In "Have a vote on Iran deal," Senator Toomey states: "President Obama wants to remove American economic sanctions from Iran in exchange for Iran's promises to delay its pursuit of nuclear weapons."
Incorrect. The outline of the deal so far calls upon Iran to freeze their development of a nuclear weapon, not to simply delay it. Yes, the deal is for "only" ten years, but the deal can easily be renewed or extended. It is highly premature to state that development will pick up where it left off upon the expiration of the ten-year period.
"Can Iran be trusted to keep any deal?" Negotiations on a basic framework took as long as they did precisely because both sides mistrust each other and both sides wanted to make verification as foolproof and as airtight as possible.
Let's consider the list of charges that Toomey makes: that allegedly demonstrate that we're settling for far too little: 1. That Obama previously said he wouldn't anything less than complete dismantlement of Iran's nuclear program, 2. That the US and UN both previously insisted that Iran must surrender all of its centrifuges, 3. That Iran must ship all of its enriched uranium out of the country, and 4. That the facility at Fordham was supposed to be destroyed.
Why would the US and its negotiating partners have decided to not press for any of these? Obviously, because these objectives were going much too far for the leverage we had and pushing for complete victory would have left us with fists holding empty air.
Yes, sanctions got Iran to the table, but other nations are perfectly happy to cancel those sanctions, deal or no. Senate interference that insists on going for maximalist objectives will simply give Europe and China and Russia an excuse to discard sanctions and resume trade. Sanctions have limited effectiveness and we have a limited time period in which to use them.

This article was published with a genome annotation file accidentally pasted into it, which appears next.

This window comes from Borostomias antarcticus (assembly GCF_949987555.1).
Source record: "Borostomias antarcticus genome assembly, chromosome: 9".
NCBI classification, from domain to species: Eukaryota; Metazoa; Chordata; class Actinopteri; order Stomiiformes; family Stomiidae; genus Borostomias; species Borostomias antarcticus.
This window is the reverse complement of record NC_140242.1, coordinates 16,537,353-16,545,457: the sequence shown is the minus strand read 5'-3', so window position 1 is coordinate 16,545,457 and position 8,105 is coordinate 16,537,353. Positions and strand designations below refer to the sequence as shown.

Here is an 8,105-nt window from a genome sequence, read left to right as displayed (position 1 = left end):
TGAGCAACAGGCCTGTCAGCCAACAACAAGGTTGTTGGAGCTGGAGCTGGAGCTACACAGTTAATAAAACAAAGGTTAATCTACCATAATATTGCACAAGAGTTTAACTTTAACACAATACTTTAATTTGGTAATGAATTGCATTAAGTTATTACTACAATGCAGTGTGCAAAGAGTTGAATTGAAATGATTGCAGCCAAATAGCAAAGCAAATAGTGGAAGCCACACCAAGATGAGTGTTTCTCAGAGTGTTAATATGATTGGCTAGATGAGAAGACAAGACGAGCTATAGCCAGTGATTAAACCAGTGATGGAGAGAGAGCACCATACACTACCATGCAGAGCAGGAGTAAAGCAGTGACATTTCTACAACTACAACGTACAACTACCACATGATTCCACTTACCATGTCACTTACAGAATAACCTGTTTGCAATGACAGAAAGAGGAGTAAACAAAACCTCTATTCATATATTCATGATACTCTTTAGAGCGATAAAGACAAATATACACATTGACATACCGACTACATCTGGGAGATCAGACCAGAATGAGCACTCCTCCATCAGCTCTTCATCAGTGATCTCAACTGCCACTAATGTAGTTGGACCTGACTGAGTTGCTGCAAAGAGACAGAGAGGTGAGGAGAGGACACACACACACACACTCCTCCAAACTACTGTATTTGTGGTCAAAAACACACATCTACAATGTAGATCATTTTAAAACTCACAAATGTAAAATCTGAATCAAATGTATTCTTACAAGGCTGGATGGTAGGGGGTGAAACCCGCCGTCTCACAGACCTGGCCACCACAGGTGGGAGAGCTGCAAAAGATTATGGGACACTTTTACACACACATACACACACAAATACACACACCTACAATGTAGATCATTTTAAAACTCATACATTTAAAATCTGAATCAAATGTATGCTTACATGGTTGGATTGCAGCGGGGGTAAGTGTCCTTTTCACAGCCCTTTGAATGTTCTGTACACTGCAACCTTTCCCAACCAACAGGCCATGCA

What Senator Toomey appears to want to do is to use a limited tool that's only of so much use as though it was an unlimited tool that will effortlessly achieve everything we want. Failing that, Toomey seems perfectly willing to discard the deal framework that Obama has so painstakingly built and to simply go back to square #1, with absolutely nothing having been achieved.
So, having watched the Claudette Colbert 1934 version of Cleopatra and the Elizabeth Taylor 1963 version, I saw that TCM was showing the Vivien Leigh 1945 version, so I went ahead and taped it. At first, having listened to the book-on-tape Cleopatra: A Life, I griped about historical inaccuracies, but then I found a source that gave me a quickie biography and realized that, actually, none of the movies were all that fussy about precise historical details.
Each era takes from the story what's important to them. In 1936, Cleopatra was a wily and shrewd manipulator; in 1963, the film focused on Mark Antony's (Richard Burton's) obsessive love for Cleopatra; in 1945, the film focused on Cleopatra's childlike nature (She was after all, 21 years old to Caesar's 52) and Caesar's wise, fatherly affection for her (In reality, she had been the effective ruler of Egypt since the age of 18 and she had a son with Caesar nine months after meeting him) calls to mind the shows Father Knows Best (before my time) and My Three Sons (I remember watching this).
Apparently, there's a Cleopatra film in development today and Angelina Jolie is scheduled to star in it. What would a film about her be like today? My guess is that it would focus on her executive abilities (which were considerable, she'd spend a few hours each morning hearing cases and issuing decisions) and she'd probably be portrayed as quite determined to pursue whatever goal she had in mind that day.